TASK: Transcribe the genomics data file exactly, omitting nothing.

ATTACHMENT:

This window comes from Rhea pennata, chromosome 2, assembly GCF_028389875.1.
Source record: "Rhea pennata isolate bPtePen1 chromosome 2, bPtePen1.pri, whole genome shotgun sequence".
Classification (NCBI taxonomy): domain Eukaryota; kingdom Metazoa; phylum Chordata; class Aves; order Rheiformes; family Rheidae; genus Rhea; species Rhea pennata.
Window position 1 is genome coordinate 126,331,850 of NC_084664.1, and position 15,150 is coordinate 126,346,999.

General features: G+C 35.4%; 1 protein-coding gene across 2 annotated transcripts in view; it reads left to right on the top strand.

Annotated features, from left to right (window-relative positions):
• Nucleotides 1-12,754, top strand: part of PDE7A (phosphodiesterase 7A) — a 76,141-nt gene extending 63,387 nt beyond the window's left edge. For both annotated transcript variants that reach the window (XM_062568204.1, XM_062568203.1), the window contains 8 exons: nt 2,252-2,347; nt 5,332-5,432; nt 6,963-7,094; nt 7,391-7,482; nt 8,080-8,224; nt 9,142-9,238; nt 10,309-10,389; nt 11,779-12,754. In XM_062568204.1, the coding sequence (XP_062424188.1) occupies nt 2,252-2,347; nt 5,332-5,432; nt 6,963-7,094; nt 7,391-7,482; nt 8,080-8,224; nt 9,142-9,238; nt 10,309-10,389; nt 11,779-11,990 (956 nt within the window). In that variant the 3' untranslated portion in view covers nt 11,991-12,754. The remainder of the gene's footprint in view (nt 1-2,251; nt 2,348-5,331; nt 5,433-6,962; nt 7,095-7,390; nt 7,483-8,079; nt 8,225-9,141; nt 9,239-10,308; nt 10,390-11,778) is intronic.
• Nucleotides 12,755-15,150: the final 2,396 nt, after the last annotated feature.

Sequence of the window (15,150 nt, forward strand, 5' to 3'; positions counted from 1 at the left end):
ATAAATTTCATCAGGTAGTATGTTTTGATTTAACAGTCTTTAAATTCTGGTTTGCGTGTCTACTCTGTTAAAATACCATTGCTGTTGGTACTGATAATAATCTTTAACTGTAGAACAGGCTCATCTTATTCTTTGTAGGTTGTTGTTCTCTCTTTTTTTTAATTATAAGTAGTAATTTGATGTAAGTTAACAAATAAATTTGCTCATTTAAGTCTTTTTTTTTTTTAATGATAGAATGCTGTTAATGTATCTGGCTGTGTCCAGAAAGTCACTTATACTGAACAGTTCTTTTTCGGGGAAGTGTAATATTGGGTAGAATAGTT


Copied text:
This window comes from Rhea pennata, chromosome 2, assembly GCF_028389875.1.
Source record: "Rhea pennata isolate bPtePen1 chromosome 2, bPtePen1.pri, whole genome shotgun sequence".
Classification (NCBI taxonomy): domain Eukaryota; kingdom Metazoa; phylum Chordata; class Aves; order Rheiformes; family Rheidae; genus Rhea; species Rhea pennata.
Window position 1 is genome coordinate 126,331,850 of NC_084664.1, and position 15,150 is coordinate 126,346,999.

General features: G+C 35.4%; 1 protein-coding gene across 2 annotated transcripts in view; it reads left to right on the top strand.

Annotated features, from left to right (window-relative positions):
• Nucleotides 1-12,754, top strand: part of PDE7A (phosphodiesterase 7A) — a 76,141-nt gene extending 63,387 nt beyond the window's left edge. For both annotated transcript variants that reach the window (XM_062568204.1, XM_062568203.1), the window contains 8 exons: nt 2,252-2,347; nt 5,332-5,432; nt 6,963-7,094; nt 7,391-7,482; nt 8,080-8,224; nt 9,142-9,238; nt 10,309-10,389; nt 11,779-12,754. In XM_062568204.1, the coding sequence (XP_062424188.1) occupies nt 2,252-2,347; nt 5,332-5,432; nt 6,963-7,094; nt 7,391-7,482; nt 8,080-8,224; nt 9,142-9,238; nt 10,309-10,389; nt 11,779-11,990 (956 nt within the window). In that variant the 3' untranslated portion in view covers nt 11,991-12,754. The remainder of the gene's footprint in view (nt 1-2,251; nt 2,348-5,331; nt 5,433-6,962; nt 7,095-7,390; nt 7,483-8,079; nt 8,225-9,141; nt 9,239-10,308; nt 10,390-11,778) is intronic.
• Nucleotides 12,755-15,150: the final 2,396 nt, after the last annotated feature.

Sequence of the window (15,150 nt, forward strand, 5' to 3'; positions counted from 1 at the left end):
ATAAATTTCATCAGGTAGTATGTTTTGATTTAACAGTCTTTAAATTCTGGTTTGCGTGTCTACTCTGTTAAAATACCATTGCTGTTGGTACTGATAATAATCTTTAACTGTAGAACAGGCTCATCTTATTCTTTGTAGGTTGTTGTTCTCTCTTTTTTTTAATTATAAGTAGTAATTTGATGTAAGTTAACAAATAAATTTGCTCATTTAAGTCTTTTTTTTTTTTAATGATAGAATGCTGTTAATGTATCTGGCTGTGTCCAGAAAGTCACTTATACTGAACAGTTCTTTTTCGGGGAAGTGTAATATTGGGTAGAATAGTT